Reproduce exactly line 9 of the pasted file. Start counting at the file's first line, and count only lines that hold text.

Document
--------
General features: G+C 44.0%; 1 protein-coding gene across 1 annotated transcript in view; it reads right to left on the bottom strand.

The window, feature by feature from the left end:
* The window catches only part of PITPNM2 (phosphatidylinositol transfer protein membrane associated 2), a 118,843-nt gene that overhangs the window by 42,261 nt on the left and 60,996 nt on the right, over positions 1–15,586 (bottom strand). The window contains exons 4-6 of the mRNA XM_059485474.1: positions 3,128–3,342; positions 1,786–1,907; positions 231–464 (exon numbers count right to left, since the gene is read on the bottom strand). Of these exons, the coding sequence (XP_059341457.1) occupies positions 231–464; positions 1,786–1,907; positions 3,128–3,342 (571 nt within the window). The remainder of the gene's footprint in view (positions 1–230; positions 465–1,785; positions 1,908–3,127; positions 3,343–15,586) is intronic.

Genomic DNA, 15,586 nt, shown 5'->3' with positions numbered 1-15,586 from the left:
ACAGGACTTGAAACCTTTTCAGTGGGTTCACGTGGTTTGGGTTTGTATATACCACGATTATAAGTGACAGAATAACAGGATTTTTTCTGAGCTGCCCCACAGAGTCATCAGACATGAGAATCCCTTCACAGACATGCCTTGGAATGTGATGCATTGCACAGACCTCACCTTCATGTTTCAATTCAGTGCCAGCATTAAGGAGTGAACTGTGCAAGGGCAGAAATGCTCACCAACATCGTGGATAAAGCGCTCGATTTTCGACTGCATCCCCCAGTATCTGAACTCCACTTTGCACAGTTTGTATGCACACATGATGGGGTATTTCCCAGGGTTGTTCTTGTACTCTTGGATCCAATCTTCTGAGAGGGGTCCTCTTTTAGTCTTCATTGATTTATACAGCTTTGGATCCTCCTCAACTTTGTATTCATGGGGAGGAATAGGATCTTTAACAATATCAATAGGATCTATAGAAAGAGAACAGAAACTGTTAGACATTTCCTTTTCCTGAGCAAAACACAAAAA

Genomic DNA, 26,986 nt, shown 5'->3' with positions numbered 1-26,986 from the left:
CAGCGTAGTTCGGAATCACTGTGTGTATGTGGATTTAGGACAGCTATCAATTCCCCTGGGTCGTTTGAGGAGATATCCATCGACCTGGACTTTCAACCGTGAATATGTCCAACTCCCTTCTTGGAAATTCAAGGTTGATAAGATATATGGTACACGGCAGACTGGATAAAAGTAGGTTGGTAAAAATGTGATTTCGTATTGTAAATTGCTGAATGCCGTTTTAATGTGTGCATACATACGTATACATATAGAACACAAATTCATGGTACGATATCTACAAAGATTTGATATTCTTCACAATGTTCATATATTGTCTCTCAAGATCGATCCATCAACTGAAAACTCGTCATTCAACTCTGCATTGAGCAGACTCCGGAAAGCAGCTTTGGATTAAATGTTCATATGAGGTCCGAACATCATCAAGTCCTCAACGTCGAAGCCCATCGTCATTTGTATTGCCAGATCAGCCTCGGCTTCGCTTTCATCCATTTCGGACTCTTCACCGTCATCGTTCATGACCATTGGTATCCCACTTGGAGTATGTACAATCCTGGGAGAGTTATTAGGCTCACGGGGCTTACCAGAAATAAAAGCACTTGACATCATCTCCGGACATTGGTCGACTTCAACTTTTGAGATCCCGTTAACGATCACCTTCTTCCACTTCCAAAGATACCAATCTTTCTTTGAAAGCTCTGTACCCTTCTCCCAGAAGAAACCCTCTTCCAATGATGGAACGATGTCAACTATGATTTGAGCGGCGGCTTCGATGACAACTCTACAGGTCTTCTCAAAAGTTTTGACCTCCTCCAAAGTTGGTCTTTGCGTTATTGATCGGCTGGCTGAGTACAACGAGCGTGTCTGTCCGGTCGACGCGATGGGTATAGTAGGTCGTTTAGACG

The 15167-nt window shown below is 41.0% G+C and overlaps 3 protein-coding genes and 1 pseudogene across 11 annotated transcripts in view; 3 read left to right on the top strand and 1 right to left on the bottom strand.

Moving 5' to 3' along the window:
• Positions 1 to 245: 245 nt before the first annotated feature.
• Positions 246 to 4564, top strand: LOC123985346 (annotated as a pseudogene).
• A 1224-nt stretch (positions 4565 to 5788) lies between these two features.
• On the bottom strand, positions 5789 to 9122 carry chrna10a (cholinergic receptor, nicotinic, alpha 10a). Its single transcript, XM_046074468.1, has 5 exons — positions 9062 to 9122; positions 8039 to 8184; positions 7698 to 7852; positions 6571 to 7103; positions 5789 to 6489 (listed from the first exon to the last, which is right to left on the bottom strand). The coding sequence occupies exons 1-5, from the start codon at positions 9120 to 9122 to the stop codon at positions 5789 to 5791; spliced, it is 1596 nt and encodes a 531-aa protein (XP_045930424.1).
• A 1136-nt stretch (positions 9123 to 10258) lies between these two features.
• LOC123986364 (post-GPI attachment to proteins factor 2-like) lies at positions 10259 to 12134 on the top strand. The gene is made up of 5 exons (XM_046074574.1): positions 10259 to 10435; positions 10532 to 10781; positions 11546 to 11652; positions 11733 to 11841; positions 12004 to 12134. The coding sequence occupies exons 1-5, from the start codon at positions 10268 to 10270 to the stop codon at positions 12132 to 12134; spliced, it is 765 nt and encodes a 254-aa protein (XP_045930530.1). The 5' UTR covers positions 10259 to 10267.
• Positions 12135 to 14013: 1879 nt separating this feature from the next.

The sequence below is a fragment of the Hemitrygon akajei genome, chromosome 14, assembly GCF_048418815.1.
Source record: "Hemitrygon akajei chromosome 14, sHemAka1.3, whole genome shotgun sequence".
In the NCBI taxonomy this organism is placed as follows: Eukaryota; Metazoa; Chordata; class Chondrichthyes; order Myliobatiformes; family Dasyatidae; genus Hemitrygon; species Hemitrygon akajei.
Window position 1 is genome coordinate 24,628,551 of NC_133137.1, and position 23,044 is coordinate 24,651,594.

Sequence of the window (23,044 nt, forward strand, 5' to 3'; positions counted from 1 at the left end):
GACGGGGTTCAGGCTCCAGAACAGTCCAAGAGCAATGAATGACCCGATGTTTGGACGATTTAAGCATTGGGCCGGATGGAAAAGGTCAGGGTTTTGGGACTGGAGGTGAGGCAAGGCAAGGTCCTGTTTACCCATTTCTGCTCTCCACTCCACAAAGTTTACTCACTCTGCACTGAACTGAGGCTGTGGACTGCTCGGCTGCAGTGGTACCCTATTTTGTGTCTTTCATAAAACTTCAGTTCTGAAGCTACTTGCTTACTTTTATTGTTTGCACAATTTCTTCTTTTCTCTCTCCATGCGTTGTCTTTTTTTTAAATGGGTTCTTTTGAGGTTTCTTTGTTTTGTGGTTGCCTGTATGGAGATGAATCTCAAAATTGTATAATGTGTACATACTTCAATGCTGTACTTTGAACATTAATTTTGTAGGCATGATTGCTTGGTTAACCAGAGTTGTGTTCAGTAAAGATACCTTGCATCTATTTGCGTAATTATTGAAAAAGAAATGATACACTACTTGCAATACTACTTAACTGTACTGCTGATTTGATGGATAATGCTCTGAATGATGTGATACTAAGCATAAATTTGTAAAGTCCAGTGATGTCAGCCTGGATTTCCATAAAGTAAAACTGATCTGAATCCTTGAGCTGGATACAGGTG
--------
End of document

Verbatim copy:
Moving 5' to 3' along the window: